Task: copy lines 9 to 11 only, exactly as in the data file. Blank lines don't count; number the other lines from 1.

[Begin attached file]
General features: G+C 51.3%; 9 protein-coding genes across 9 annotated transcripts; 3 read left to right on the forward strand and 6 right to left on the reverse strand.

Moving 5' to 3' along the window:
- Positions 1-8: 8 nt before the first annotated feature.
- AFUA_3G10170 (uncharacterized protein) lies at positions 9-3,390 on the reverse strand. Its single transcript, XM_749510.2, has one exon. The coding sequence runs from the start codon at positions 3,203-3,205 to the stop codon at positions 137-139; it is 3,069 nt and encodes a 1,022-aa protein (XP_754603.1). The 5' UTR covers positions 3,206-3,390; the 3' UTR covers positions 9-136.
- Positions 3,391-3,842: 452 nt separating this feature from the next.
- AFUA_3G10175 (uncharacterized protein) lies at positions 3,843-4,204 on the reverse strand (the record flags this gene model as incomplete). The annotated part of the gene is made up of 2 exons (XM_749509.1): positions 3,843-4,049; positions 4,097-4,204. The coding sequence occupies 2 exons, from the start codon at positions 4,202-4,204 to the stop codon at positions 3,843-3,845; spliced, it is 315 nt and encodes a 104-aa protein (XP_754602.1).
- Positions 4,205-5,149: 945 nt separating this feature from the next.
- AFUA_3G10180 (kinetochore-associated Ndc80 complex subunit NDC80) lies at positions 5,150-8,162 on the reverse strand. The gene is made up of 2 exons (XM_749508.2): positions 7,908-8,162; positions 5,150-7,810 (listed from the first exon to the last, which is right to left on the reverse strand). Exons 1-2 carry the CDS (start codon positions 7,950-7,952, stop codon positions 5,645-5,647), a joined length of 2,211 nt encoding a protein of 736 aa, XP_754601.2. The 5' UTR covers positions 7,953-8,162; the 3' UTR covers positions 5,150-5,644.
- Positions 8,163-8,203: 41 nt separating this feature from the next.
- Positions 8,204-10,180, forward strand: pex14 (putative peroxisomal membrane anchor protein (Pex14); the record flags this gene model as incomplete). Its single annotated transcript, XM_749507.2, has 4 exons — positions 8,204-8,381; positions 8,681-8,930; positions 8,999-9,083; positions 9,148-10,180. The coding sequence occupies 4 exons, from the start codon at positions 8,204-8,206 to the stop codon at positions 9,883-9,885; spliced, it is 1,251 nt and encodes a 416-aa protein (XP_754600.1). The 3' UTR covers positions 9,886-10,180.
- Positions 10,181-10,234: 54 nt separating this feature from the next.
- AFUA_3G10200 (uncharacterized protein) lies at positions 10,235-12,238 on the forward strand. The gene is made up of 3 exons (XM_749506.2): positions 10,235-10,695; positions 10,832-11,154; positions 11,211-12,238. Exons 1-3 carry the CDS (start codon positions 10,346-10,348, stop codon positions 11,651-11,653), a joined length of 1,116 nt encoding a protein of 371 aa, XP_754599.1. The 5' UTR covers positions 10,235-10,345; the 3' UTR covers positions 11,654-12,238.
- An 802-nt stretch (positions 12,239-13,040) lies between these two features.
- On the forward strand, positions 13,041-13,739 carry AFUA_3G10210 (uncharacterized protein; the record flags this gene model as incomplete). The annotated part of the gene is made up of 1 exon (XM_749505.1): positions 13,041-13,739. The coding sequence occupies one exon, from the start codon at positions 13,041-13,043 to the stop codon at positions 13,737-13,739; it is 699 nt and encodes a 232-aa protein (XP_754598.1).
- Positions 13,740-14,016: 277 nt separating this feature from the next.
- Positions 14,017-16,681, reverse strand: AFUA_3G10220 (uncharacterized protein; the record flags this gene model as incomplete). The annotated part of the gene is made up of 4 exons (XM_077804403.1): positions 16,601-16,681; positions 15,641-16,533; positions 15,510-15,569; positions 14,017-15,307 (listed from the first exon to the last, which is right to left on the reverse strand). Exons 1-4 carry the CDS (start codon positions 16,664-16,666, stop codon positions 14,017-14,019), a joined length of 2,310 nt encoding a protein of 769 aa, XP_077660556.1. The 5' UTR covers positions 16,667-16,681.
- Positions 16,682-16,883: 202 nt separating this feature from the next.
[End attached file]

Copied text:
- Positions 8,163-8,203: 41 nt separating this feature from the next.
- Positions 8,204-10,180, forward strand: pex14 (putative peroxisomal membrane anchor protein (Pex14); the record flags this gene model as incomplete). Its single annotated transcript, XM_749507.2, has 4 exons — positions 8,204-8,381; positions 8,681-8,930; positions 8,999-9,083; positions 9,148-10,180. The coding sequence occupies 4 exons, from the start codon at positions 8,204-8,206 to the stop codon at positions 9,883-9,885; spliced, it is 1,251 nt and encodes a 416-aa protein (XP_754600.1). The 3' UTR covers positions 9,886-10,180.
- Positions 10,181-10,234: 54 nt separating this feature from the next.